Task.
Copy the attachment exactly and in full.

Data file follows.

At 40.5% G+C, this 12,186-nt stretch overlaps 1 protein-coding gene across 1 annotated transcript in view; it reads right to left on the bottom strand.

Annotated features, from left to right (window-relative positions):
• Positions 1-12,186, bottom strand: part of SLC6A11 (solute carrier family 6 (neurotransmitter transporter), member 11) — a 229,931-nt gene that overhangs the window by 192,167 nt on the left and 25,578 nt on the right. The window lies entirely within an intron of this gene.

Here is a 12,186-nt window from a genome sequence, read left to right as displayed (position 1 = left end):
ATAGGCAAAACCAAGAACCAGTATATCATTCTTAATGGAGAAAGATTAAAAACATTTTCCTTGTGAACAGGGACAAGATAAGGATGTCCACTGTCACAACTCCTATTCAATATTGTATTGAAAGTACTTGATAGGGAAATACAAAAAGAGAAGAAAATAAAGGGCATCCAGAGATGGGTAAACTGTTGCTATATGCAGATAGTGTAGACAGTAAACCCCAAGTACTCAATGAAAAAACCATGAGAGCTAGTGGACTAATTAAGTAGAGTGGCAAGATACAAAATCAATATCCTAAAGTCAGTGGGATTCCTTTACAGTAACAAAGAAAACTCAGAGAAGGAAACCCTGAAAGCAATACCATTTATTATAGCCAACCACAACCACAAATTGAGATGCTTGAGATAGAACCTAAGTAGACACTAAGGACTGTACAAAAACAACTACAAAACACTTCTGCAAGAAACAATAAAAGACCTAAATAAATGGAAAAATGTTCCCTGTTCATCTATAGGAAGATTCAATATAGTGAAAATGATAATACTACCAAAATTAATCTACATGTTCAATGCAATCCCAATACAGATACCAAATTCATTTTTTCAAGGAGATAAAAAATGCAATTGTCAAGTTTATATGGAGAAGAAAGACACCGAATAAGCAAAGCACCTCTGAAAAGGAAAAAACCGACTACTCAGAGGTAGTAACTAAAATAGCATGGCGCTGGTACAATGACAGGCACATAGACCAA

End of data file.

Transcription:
At 40.5% G+C, this 12,186-nt stretch overlaps 1 protein-coding gene across 1 annotated transcript in view; it reads right to left on the bottom strand.

Annotated features, from left to right (window-relative positions):
• Positions 1-12,186, bottom strand: part of SLC6A11 (solute carrier family 6 (neurotransmitter transporter), member 11) — a 229,931-nt gene that overhangs the window by 192,167 nt on the left and 25,578 nt on the right. The window lies entirely within an intron of this gene.

Here is a 12,186-nt window from a genome sequence, read left to right as displayed (position 1 = left end):
ATAGGCAAAACCAAGAACCAGTATATCATTCTTAATGGAGAAAGATTAAAAACATTTTCCTTGTGAACAGGGACAAGATAAGGATGTCCACTGTCACAACTCCTATTCAATATTGTATTGAAAGTACTTGATAGGGAAATACAAAAAGAGAAGAAAATAAAGGGCATCCAGAGATGGGTAAACTGTTGCTATATGCAGATAGTGTAGACAGTAAACCCCAAGTACTCAATGAAAAAACCATGAGAGCTAGTGGACTAATTAAGTAGAGTGGCAAGATACAAAATCAATATCCTAAAGTCAGTGGGATTCCTTTACAGTAACAAAGAAAACTCAGAGAAGGAAACCCTGAAAGCAATACCATTTATTATAGCCAACCACAACCACAAATTGAGATGCTTGAGATAGAACCTAAGTAGACACTAAGGACTGTACAAAAACAACTACAAAACACTTCTGCAAGAAACAATAAAAGACCTAAATAAATGGAAAAATGTTCCCTGTTCATCTATAGGAAGATTCAATATAGTGAAAATGATAATACTACCAAAATTAATCTACATGTTCAATGCAATCCCAATACAGATACCAAATTCATTTTTTCAAGGAGATAAAAAATGCAATTGTCAAGTTTATATGGAGAAGAAAGACACCGAATAAGCAAAGCACCTCTGAAAAGGAAAAAACCGACTACTCAGAGGTAGTAACTAAAATAGCATGGCGCTGGTACAATGACAGGCACATAGACCAA